Huntsman Mental Health Institute (HMHI) at University of Utah Health is the only center in the Mountain West region that offers neurosurgical treatment for OCD. Our specialists have extensive experience in treatment-resistant psychiatric disorders, including OCD and depression.

We provide referrals for deep brain stimulation and other surgical interventions for OCD through the Treatment Resistant Mood Disorders Clinic and offer innovative, new treatment options through clinical trials. Our team provides patient-centered, individualized care to help you live a high quality of life.

OCD Treatment

Your OCD treatment plan often includes a combination of therapy and medication. An experienced psychiatrist will come up with a treatment plan based on your unique needs.

Exposure Therapy for OCD

Exposure therapy often proves to be the most effective treatment for OCD. It involves designing a plan that exposes you to situations that provoke your anxiety. A therapist helps you learn not to engage in your compulsions when you experience that anxiety. Over time, exposure therapy will teach your brain that the situation you’re afraid of isn’t as dangerous as you thought it was. Our team will refer you to a therapist who can offer exposure therapy if needed.

OCD Medication

We may prescribe medications if exposure therapy doesn’t bring enough symptom relief on its own. Your psychiatrist will often start with antidepressants, such as selective serotonin reuptake inhibitors (SSRIs), effectively reducing symptoms for many people. If antidepressants aren’t effective, we may move on to antipsychotic medicines.

Options for Treatment-Resistant OCD

We may turn to minimally invasive neurosurgical treatments if therapy and medications aren’t effective:

  • Laser ablation uses heat probes or focused radiation to safely create a brain lesion that interrupts the CTST circuit.
  • Deep brain stimulation stimulates specific areas of the brain with electrodes and a small, implantable device.

OCD in Children

OCD usually starts in childhood. The symptoms of OCD in children are typically similar to the symptoms of OCD in adults. As an adult, it’s common for you to experience the same obsessions and compulsions that you had as a child.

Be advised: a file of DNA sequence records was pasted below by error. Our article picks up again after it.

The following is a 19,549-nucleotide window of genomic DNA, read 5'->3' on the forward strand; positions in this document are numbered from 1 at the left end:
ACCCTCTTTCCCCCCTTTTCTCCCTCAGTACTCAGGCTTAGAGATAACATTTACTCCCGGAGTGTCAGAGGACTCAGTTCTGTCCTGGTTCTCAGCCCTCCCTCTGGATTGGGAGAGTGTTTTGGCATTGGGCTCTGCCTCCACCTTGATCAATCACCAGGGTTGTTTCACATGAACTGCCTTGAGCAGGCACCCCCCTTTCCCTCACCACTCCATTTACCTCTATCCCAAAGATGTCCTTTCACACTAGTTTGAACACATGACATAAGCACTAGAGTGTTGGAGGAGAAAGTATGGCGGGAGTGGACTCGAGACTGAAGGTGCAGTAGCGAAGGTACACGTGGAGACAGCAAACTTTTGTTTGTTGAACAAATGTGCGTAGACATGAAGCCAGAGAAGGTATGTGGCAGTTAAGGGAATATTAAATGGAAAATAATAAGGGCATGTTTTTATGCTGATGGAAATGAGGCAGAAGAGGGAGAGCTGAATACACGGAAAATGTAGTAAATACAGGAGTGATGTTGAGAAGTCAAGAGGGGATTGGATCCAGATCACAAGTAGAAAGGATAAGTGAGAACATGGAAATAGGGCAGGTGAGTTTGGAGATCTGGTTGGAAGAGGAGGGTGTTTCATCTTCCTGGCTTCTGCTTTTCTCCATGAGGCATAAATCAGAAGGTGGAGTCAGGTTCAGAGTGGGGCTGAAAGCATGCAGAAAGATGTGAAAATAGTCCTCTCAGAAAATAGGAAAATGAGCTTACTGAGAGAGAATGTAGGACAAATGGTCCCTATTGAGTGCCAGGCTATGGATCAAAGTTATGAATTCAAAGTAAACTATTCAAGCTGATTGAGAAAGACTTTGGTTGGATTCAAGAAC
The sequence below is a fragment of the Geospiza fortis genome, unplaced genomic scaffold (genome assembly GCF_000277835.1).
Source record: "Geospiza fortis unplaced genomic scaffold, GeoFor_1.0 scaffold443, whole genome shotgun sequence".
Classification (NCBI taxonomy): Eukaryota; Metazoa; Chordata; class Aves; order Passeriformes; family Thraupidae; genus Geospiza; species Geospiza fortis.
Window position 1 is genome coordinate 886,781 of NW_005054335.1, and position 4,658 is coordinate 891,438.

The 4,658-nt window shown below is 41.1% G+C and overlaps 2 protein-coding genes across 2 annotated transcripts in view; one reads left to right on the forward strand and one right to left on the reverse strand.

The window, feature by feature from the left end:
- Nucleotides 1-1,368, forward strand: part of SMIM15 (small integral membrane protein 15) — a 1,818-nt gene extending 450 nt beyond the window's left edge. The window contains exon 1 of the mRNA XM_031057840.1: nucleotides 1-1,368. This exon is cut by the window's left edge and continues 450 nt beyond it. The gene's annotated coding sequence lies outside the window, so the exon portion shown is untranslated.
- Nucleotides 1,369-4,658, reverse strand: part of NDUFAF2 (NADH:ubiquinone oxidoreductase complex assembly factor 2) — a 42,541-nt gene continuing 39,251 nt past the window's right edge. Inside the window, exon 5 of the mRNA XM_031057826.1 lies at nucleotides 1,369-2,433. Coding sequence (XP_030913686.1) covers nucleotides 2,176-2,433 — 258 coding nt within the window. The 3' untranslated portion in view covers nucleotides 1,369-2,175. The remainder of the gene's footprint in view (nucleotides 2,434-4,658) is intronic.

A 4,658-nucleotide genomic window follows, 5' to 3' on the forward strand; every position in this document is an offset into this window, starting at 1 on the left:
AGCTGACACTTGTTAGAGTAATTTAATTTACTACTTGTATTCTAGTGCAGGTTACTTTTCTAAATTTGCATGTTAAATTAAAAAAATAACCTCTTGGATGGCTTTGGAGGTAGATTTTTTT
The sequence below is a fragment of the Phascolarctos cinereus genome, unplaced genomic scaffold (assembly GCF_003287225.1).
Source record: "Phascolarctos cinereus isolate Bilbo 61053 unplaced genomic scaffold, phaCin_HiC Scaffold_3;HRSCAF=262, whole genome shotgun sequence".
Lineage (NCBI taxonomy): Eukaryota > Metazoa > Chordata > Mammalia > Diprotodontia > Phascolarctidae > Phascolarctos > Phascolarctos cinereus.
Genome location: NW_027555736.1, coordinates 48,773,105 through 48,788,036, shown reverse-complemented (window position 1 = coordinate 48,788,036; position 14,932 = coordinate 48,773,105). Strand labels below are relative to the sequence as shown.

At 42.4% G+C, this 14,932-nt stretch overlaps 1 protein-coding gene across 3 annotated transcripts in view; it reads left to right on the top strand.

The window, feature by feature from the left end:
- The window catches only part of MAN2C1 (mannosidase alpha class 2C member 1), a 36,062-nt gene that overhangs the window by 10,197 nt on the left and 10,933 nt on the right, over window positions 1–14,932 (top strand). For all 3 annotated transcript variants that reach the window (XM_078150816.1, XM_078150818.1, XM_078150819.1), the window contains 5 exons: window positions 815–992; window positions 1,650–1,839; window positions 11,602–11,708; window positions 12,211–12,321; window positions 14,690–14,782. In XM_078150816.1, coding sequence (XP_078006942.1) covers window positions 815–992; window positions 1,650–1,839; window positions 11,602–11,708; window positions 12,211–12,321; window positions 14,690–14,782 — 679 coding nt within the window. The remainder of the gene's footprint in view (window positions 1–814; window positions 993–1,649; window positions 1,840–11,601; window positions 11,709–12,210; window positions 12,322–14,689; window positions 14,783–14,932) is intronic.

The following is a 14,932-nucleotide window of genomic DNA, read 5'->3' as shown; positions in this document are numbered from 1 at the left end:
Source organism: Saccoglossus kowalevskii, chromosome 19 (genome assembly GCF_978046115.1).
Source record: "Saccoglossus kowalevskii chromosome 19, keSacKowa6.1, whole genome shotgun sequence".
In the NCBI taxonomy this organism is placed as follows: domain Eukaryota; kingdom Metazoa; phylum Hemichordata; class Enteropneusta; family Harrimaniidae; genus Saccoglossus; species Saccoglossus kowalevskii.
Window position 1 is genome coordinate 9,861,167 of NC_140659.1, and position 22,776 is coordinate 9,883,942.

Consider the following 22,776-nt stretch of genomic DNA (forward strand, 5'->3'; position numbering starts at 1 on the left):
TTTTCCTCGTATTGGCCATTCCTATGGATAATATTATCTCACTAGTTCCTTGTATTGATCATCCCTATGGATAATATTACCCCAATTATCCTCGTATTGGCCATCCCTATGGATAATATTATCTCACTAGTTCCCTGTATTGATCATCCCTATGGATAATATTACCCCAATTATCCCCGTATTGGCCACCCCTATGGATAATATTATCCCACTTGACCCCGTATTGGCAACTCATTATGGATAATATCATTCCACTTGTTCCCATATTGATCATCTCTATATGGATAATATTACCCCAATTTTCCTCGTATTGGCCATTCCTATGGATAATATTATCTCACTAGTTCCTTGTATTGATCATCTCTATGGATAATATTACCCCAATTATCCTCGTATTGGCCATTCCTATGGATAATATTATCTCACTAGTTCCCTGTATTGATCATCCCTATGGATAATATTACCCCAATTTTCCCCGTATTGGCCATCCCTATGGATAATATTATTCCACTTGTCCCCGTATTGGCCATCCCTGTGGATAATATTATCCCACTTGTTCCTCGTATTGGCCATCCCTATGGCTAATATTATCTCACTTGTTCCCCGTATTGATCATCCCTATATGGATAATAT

What Triggers OCD in a Child?

There’s no specific factor that triggers OCD in a child. However, children with a genetic predisposition to OCD may start experiencing symptoms of the condition after a traumatic event.

It’s common for a child with a vulnerability to OCD to start experiencing symptoms connected to the traumatic event. For example, a child who loses a parent to a heart attack may start having obsessions about dying suddenly.

How to Help Children & Teens with OCD

You might notice signs your child or teen needs mental health support for OCD. Our experts can answer questions and recommend the best treatment options for your child. HMHI offers a range of OCD treatment programs for children and teens:

Does OCD Get Worse with Age?

OCD doesn’t necessarily worsen with age. In fact, many people find that OCD gets better as they get older. Many children with OCD experience spontaneous remission (symptoms go away for no known reason) in early adulthood.

Can OCD Be Cured?

OCD typically involves lifelong management. But treatment can reduce your symptoms enough that they don’t interfere with your daily life.

How to Help Someone with OCD

It can be hard to see someone you love struggling with OCD. But it doesn’t usually work to try to force or demand that someone seek help. Instead, talk with them about how their symptoms interfere with their life. For most people, the self-motivation to get better helps them stick to a treatment plan and leads to lasting change.

Mental Health Crisis Resources

We are here for you when you need us the most. Our team of professionals are trained in:

  • mental health crisis management,
  • suicide prevention, and
  • emotional wellness.

HMHI provides the following specialty programs and resources for you and your loved ones to prevent mental health crises and provide emotional support when needed.

Hear From Our Specialists